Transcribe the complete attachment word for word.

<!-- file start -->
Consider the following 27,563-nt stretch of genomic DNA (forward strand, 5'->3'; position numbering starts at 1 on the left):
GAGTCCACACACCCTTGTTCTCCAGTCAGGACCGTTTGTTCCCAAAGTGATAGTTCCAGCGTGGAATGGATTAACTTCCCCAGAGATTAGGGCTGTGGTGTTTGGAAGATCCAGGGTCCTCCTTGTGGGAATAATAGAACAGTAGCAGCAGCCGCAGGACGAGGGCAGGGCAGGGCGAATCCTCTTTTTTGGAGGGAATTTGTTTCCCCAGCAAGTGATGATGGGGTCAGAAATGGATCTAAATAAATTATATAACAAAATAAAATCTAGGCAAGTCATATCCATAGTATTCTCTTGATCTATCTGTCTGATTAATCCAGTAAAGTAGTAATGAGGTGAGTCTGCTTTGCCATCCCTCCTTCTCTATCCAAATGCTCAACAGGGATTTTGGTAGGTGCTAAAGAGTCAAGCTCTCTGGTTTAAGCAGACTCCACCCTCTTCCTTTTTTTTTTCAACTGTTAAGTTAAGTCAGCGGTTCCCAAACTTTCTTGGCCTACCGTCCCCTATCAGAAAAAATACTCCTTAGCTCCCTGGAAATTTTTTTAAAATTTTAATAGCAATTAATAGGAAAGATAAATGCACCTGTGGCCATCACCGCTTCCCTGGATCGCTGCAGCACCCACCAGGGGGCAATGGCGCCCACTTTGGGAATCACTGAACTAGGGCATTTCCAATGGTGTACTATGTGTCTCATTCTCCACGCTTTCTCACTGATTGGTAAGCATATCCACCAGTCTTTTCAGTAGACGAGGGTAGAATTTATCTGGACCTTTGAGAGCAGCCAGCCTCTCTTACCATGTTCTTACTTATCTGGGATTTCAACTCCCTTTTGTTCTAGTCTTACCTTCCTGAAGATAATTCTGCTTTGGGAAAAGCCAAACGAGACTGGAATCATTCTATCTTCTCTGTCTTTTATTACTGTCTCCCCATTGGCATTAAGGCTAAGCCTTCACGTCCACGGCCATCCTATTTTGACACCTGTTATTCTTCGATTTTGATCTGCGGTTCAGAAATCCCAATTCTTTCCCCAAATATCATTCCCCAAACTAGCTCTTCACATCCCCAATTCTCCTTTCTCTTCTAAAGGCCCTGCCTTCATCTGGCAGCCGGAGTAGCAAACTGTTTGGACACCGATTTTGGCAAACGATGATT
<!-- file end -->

Consider the following 27,563-nt stretch of genomic DNA (forward strand, 5'->3'; position numbering starts at 1 on the left):
GAGTCCACACACCCTTGTTCTCCAGTCAGGACCGTTTGTTCCCAAAGTGATAGTTCCAGCGTGGAATGGATTAACTTCCCCAGAGATTAGGGCTGTGGTGTTTGGAAGATCCAGGGTCCTCCTTGTGGGAATAATAGAACAGTAGCAGCAGCCGCAGGACGAGGGCAGGGCAGGGCGAATCCTCTTTTTTGGAGGGAATTTGTTTCCCCAGCAAGTGATGATGGGGTCAGAAATGGATCTAAATAAATTATATAACAAAATAAAATCTAGGCAAGTCATATCCATAGTATTCTCTTGATCTATCTGTCTGATTAATCCAGTAAAGTAGTAATGAGGTGAGTCTGCTTTGCCATCCCTCCTTCTCTATCCAAATGCTCAACAGGGATTTTGGTAGGTGCTAAAGAGTCAAGCTCTCTGGTTTAAGCAGACTCCACCCTCTTCCTTTTTTTTTTCAACTGTTAAGTTAAGTCAGCGGTTCCCAAACTTTCTTGGCCTACCGTCCCCTATCAGAAAAAATACTCCTTAGCTCCCTGGAAATTTTTTTAAAATTTTAATAGCAATTAATAGGAAAGATAAATGCACCTGTGGCCATCACCGCTTCCCTGGATCGCTGCAGCACCCACCAGGGGGCAATGGCGCCCACTTTGGGAATCACTGAACTAGGGCATTTCCAATGGTGTACTATGTGTCTCATTCTCCACGCTTTCTCACTGATTGGTAAGCATATCCACCAGTCTTTTCAGTAGACGAGGGTAGAATTTATCTGGACCTTTGAGAGCAGCCAGCCTCTCTTACCATGTTCTTACTTATCTGGGATTTCAACTCCCTTTTGTTCTAGTCTTACCTTCCTGAAGATAATTCTGCTTTGGGAAAAGCCAAACGAGACTGGAATCATTCTATCTTCTCTGTCTTTTATTACTGTCTCCCCATTGGCATTAAGGCTAAGCCTTCACGTCCACGGCCATCCTATTTTGACACCTGTTATTCTTCGATTTTGATCTGCGGTTCAGAAATCCCAATTCTTTCCCCAAATATCATTCCCCAAACTAGCTCTTCACATCCCCAATTCTCCTTTCTCTTCTAAAGGCCCTGCCTTCATCTGGCAGCCGGAGTAGCAAACTGTTTGGACACCGATTTTGGCAAACGATGATT